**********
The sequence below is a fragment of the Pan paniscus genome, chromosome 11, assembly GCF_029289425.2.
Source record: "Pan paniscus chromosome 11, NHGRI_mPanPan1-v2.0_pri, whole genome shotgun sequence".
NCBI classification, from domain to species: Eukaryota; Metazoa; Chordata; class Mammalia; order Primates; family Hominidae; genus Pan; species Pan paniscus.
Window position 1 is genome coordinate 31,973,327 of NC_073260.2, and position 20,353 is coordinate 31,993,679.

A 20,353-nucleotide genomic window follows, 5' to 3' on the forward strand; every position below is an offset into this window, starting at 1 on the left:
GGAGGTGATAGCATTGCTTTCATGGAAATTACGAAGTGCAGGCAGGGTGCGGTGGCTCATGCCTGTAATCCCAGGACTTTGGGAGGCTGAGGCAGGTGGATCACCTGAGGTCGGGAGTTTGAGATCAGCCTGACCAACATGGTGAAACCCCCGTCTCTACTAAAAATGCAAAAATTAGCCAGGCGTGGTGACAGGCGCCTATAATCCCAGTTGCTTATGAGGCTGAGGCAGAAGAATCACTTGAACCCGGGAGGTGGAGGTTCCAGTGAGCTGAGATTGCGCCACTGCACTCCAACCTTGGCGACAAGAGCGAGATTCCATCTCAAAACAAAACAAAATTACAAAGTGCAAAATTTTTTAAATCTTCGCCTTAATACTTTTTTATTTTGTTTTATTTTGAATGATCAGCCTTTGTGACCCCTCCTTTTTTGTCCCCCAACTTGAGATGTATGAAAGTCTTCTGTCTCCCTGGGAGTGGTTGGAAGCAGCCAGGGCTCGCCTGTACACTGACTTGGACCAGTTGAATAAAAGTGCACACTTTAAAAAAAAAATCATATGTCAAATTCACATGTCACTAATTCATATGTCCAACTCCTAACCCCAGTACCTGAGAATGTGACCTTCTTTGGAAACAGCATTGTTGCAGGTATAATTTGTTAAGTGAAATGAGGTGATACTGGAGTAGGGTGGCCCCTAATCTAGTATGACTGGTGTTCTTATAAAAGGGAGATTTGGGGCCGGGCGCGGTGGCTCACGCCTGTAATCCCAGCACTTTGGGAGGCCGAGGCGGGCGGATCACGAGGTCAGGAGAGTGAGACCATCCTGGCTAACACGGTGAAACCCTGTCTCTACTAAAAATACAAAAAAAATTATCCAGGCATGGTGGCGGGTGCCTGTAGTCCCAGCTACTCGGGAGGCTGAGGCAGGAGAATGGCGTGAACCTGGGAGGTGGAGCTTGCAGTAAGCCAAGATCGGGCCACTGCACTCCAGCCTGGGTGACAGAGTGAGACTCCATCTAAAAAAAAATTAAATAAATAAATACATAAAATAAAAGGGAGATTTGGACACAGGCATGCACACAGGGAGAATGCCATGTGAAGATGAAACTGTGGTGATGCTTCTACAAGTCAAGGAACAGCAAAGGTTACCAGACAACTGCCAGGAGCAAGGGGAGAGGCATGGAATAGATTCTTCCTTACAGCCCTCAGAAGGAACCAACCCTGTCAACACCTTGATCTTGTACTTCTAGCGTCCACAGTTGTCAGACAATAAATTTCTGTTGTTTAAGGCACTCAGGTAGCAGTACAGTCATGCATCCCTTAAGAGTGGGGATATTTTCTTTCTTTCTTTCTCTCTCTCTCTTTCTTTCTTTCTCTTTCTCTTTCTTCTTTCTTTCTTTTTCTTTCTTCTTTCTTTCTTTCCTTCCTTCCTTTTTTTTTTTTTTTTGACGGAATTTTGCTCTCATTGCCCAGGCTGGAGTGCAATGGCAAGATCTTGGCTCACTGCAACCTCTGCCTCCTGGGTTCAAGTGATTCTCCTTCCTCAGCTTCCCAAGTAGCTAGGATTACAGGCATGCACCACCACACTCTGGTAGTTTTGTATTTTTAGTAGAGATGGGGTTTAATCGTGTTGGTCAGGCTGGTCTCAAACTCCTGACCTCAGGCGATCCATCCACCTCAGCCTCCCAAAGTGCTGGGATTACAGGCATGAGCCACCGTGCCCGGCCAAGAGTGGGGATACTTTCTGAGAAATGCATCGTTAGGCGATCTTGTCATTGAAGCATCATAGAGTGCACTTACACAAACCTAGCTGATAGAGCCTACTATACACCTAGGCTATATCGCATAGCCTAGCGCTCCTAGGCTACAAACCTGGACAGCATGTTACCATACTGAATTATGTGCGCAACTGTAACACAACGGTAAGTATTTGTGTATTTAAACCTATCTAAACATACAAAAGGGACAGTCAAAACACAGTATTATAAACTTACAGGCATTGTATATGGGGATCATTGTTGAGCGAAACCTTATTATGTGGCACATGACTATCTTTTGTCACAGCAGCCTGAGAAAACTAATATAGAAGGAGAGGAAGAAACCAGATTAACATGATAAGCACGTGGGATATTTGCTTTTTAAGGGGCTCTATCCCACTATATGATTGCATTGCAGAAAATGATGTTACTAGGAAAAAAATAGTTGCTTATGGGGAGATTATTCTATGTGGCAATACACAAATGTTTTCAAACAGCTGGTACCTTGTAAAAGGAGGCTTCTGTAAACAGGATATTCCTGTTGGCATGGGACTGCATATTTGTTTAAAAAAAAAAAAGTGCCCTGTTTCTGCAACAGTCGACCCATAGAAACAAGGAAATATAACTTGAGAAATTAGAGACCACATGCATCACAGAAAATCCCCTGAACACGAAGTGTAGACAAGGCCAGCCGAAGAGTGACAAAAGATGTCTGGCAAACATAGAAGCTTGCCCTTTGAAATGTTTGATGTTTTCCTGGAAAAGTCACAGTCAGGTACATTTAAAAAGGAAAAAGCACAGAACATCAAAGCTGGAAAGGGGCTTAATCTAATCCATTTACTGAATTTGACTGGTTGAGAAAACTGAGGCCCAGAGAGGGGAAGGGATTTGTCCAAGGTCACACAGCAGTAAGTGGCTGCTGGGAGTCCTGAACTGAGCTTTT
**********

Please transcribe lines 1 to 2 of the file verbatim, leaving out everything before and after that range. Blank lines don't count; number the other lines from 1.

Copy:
The sequence below is a fragment of the Pan paniscus genome, chromosome 11, assembly GCF_029289425.2.
Source record: "Pan paniscus chromosome 11, NHGRI_mPanPan1-v2.0_pri, whole genome shotgun sequence".